LG and Huawei will reveal 5G phones next month

They'll launch their devices at Mobile World Congress in Barcelona.

Sponsored Links

Mariella Moon
January 24th, 2019
In this article: 5g, gear, lg, mobile, mwc2019
Kim Hong-Ji / Reuters
Kim Hong-Ji / Reuters

In 2018, LG and Huawei announced that they're working on 5G phones slated for launch sometime this year. Turns out we'll see them both very, very soon: The companies will be unveiling the first devices that comply with 5G standards at the Mobile World Congress in Barcelona this February. According to Android Police, Huawei revealed that it's showcasing a 5G smartphone with foldable display at a 5G launch event in Beijing. The Chinese company didn't keep it a secret that it's developing a foldable 5G mobile device, but Huawei chief Richard Yu said in October last year that it hasn't been fine-tuned for customer use yet. While it's not clear how much it has improved since then, we'll still likely see prototype at the event.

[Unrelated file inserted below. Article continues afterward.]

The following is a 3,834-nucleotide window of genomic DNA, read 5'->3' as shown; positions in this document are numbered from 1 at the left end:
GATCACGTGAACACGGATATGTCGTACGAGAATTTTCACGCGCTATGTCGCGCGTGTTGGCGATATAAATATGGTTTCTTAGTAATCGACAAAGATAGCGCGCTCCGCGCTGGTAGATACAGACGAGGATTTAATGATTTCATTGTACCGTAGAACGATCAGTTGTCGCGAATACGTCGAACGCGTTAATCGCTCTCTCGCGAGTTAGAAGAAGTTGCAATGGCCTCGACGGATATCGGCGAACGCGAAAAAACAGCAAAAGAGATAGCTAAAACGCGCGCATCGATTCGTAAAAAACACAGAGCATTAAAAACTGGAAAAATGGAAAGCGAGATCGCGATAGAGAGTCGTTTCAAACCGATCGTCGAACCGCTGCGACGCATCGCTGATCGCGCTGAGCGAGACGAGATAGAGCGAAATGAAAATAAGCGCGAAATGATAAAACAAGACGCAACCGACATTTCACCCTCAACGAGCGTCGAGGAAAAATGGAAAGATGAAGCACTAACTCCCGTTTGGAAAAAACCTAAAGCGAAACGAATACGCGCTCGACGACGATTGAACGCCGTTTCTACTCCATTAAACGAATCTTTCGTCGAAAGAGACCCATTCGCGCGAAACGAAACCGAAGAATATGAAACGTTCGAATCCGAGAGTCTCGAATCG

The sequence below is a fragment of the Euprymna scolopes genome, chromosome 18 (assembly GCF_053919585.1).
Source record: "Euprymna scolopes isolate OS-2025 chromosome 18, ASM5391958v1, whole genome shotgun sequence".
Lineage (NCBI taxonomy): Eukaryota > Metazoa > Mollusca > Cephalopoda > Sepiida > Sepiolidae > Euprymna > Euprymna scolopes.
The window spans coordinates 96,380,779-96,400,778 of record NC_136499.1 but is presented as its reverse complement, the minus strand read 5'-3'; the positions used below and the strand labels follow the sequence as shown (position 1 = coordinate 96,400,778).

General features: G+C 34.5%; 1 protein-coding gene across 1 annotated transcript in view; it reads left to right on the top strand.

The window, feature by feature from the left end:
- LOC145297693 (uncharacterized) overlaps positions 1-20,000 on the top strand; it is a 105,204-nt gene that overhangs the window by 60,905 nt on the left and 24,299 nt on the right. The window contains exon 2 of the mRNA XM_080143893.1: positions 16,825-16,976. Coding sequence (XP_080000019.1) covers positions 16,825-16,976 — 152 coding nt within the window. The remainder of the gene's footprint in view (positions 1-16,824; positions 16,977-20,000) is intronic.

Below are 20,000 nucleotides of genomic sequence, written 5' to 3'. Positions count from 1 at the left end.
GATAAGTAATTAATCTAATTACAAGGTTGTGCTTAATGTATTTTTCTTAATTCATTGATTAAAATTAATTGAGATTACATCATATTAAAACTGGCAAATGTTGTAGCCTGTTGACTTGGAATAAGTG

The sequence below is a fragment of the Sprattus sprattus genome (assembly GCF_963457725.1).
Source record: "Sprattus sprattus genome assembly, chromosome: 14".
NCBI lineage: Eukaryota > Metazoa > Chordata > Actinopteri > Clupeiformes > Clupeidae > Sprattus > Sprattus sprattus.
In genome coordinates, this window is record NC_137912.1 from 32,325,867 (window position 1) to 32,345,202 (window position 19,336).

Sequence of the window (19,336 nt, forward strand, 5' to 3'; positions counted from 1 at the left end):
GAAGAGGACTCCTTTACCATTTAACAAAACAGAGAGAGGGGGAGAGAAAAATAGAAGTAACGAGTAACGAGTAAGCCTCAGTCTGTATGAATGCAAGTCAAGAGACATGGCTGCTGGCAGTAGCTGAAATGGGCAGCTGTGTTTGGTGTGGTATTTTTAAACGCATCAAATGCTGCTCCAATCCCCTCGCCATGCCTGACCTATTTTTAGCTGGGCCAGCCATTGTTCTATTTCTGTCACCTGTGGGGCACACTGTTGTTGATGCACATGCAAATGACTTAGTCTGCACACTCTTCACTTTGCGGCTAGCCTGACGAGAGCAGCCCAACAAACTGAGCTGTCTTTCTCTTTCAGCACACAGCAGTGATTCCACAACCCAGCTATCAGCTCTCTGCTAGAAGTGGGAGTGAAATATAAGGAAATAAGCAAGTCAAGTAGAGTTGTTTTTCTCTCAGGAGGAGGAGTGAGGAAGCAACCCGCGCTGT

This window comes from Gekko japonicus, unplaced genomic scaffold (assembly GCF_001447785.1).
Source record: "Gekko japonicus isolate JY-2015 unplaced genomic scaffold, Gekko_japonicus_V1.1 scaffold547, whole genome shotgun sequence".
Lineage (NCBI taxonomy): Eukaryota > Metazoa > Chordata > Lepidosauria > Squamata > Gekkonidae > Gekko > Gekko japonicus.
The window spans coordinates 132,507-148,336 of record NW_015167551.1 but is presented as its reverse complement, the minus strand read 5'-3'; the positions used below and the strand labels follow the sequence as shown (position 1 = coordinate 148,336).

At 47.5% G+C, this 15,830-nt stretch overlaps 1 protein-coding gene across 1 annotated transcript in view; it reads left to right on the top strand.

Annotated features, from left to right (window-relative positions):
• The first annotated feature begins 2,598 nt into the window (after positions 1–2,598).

As for LG, the company dropped some details in a press release, where it reiterated that it's releasing its first 5G phone in the US with Sprint. The electronics maker's device will be powered by a Snapdragon 855 processor, which can boost its performance by 45 percent compared to current devices. It will also feature a 4,000 mAh battery, larger than the V40 ThinQ's (3,300 mAh), the iPhone X's (2,716 mAh) and a lot of other phones' batteries today.

The faster processor is necessary so the phone's performance can keep up with 5G's blazing-fast speeds -- what good is next-gen mobile internet if the device can't load photos and other content just as fast, after all? And since the phone will have to process both LTE and 5G signals, the bigger battery means it won't run out of juice faster than current phones. In addition, LG said it equipped the device with a bigger heat pipe to prevent it from overheating even if keep your 5G connection on for long periods of time.

LG

All products recommended by Engadget are selected by our editorial team, independent of our parent company. Some of our stories include affiliate links. If you buy something through one of these links, we may earn an affiliate commission.
Popular on Engadget